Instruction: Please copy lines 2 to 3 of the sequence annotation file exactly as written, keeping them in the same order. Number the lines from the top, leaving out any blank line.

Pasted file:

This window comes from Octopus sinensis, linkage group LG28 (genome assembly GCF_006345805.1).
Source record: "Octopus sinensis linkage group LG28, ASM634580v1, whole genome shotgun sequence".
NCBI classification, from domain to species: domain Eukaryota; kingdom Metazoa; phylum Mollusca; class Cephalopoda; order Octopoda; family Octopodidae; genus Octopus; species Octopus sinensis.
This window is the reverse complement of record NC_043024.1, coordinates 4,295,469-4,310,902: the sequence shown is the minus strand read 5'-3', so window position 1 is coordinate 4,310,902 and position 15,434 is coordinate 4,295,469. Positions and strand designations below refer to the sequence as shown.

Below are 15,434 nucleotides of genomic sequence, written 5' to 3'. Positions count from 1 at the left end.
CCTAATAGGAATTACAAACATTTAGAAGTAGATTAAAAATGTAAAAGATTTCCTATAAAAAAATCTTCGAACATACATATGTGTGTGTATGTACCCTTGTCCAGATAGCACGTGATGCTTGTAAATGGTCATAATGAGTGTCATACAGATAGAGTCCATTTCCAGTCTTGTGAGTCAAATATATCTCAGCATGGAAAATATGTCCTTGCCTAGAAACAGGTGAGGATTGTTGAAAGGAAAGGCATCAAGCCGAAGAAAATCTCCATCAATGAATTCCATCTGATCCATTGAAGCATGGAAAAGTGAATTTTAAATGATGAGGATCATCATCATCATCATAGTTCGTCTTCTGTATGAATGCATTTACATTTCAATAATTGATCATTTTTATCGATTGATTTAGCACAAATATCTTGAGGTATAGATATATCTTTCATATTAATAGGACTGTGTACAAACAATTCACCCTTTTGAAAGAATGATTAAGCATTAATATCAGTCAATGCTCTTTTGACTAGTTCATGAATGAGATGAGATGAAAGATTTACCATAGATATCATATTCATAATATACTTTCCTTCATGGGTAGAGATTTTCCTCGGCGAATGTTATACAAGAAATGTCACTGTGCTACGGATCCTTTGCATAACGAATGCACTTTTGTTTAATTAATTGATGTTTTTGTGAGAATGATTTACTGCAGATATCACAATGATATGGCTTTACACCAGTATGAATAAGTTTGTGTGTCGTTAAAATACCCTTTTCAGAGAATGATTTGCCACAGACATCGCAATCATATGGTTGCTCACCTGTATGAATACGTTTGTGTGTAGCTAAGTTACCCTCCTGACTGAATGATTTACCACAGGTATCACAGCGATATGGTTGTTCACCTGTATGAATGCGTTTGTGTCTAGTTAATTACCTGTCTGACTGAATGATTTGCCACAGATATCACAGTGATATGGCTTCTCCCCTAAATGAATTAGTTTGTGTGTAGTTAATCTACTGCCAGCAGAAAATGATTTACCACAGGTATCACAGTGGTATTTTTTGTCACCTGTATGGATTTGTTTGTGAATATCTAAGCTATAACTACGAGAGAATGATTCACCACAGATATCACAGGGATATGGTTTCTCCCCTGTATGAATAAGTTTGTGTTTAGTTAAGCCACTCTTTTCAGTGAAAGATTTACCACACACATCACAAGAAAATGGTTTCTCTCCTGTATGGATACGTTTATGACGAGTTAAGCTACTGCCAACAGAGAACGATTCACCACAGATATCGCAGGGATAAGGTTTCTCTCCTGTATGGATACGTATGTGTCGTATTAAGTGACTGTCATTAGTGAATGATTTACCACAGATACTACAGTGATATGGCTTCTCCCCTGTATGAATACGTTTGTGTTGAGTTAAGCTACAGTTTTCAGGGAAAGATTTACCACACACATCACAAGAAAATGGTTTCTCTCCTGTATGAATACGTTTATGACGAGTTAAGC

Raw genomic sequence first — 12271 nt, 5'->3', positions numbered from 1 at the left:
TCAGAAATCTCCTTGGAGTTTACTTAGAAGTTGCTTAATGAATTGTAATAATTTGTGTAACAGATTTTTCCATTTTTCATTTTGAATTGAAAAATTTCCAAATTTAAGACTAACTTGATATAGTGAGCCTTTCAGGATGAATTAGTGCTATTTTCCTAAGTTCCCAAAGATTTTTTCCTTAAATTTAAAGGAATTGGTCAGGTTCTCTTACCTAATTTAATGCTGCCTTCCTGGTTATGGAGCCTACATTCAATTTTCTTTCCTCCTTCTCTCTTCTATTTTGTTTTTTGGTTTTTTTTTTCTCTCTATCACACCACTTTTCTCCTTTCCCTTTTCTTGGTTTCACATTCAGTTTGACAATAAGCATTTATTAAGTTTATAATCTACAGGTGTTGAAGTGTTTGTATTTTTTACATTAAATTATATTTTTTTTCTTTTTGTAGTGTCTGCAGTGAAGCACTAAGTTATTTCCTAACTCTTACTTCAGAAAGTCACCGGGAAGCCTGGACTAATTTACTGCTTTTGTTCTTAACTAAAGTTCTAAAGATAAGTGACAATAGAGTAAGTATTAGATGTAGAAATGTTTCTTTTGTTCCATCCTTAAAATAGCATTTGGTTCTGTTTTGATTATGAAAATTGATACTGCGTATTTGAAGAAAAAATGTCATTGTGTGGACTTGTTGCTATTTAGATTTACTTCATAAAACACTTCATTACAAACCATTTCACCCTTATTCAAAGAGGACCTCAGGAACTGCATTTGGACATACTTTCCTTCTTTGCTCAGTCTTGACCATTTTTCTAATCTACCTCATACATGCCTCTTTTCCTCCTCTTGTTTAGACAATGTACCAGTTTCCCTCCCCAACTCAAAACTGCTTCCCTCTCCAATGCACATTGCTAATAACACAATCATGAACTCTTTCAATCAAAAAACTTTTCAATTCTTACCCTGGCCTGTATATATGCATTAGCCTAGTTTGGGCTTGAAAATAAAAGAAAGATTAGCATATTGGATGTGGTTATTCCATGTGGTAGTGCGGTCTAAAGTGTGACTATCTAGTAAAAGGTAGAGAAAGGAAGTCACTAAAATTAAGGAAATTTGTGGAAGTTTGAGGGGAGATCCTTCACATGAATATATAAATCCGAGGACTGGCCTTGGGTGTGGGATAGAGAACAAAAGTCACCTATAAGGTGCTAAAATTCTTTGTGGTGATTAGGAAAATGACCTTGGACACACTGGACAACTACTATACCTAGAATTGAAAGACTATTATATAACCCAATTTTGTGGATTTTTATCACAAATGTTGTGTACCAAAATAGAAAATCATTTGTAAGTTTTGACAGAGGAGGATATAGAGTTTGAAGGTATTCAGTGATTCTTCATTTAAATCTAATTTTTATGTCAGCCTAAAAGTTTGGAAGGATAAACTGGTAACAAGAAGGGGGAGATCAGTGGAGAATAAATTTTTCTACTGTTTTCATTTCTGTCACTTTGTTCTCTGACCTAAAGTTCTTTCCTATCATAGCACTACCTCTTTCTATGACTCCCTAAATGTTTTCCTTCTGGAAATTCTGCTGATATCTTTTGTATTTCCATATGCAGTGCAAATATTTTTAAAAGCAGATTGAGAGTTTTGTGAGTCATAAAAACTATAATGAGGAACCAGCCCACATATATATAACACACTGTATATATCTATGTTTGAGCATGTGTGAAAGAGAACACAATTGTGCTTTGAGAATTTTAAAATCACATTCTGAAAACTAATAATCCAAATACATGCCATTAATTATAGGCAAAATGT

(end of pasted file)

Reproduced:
Source record: "Octopus sinensis linkage group LG28, ASM634580v1, whole genome shotgun sequence".
NCBI classification, from domain to species: domain Eukaryota; kingdom Metazoa; phylum Mollusca; class Cephalopoda; order Octopoda; family Octopodidae; genus Octopus; species Octopus sinensis.